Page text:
How Has the Joint Readiness Training Center Changed to Adapt to Large-Scale Combat Operations?
Col. David Doyle, U.S. Army
Lt. Col. Aaron Coombs, U.S. Army
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With zero illumination and near 100 percent humidity on an oppressively hot summer night, sound travels well. The sound of oncoming BMP infantry fighting vehicles and T-80 tanks clamoring west on Artillery Road contrasts with the soldiers’ fatigue; the audible signature closes on the defenders as they drift in and out of consciousness. Then, in a few desperate moments, the Arianan armor column appears, and a crescendo of antitank fire distorts the command radio net’s situation reports and fire coordination. These few decisive moments of integrated arms characterize the brigade combat team’s (BCT) defense, and the success or failure of its platoons and companies are the down-trace results of BCT fights: creating depth, executing integrated information collection and joint fires, and sustaining the force for the anticipated fight.
Unlike Task Force Smith from the early days of the Korean War, infantry brigade combat teams (IBCTs) come to the Joint Readiness Training Center (JRTC) well-prepared, well-equipped, and well-trained for the decisive-action training environment (DATE), and they have the distinct advantage of being able to learn and improve from training rather than combat. In America’s First Battles, 1776–1965, editors Charles E. Heller and William A. Stofft present a collection of essays examining the preparedness of America’s Army to fight the first major combat events of its wars from the America Revolution to the Vietnam War.1 The doctrine, tactics, training, and overall preparedness of U.S. Army forces at the onset of major combat operations often resulted in battlefield defeat or costly victories that stimulated a need to adapt and to prevail in the midst of conflict. As the demands of the Army’s IBCTs have shifted from stability and counterinsurgency (COIN) operations toward preparation for large-scale combat operations (LSCO), the JRTC has adapted to prepare them for the known, suspected, and likely environments in which they must fight and win.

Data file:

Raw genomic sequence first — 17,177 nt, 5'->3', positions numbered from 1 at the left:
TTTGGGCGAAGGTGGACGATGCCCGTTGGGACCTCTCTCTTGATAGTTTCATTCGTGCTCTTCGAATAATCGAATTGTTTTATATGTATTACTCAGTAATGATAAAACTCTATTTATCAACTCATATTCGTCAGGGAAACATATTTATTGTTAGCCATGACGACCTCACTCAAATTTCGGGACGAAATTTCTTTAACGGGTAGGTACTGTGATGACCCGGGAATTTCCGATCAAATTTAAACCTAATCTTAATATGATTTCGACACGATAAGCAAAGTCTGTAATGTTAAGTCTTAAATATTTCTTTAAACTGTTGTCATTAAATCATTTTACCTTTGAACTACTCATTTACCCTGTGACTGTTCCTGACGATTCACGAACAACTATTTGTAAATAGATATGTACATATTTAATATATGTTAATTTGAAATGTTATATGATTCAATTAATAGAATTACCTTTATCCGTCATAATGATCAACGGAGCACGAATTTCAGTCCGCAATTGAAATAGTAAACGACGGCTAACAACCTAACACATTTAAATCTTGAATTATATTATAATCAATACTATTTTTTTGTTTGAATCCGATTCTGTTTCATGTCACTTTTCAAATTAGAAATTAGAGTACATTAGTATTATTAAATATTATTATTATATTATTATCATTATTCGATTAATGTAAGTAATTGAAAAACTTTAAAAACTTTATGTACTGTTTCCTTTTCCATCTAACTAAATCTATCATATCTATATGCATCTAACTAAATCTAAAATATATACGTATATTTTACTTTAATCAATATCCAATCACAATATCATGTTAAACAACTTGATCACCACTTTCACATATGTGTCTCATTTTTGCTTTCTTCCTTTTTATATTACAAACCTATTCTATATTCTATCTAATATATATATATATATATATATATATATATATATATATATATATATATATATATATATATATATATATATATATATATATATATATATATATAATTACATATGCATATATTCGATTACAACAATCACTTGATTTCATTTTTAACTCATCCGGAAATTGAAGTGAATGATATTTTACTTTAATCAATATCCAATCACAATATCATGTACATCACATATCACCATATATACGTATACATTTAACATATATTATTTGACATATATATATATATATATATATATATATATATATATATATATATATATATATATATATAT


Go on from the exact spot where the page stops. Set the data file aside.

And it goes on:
When he took over as the chief of staff of the Army in August 2015, Gen. Mark Milley established readiness as the Army’s number one priority and specifically messaged that the ability of units to “fight tonight” on little to no notice against a peer threat in LSCO is the necessary benchmark.2 Though Field Manual 3-0, Operations, does not explicitly define the term LSCO, for this article we will assume what our doctrine implies: LSCO is that in which an IBCT is but one contributor to a multidivision land operation, fighting as part of a joint force. A recent example, the invasion of Iraq in 2003, illustrates explicitly that IBCTs are important components of a much grander campaign that may include multiple division headquarters operating as maneuver forces.
The outstanding performance of 3rd Infantry Division (3ID) and the 101st Airborne Division (101st) at the beginning of Operation Iraqi Freedom in March 2003 is an excellent example of ready Army units enabling the joint force to achieve victory. … This readiness was not developed quickly, it was built long before these units ever crossed the line of departure and was key to their success. Due to the many years of combined arms maneuver preparation and training these units conducted, 3ID and the 101st succeeded in dismantling a larger army, achieving their objectives with minimal casualties, and doing so with a speed many thought impossible.
–Gen. Mark A. Milley, U.S. Army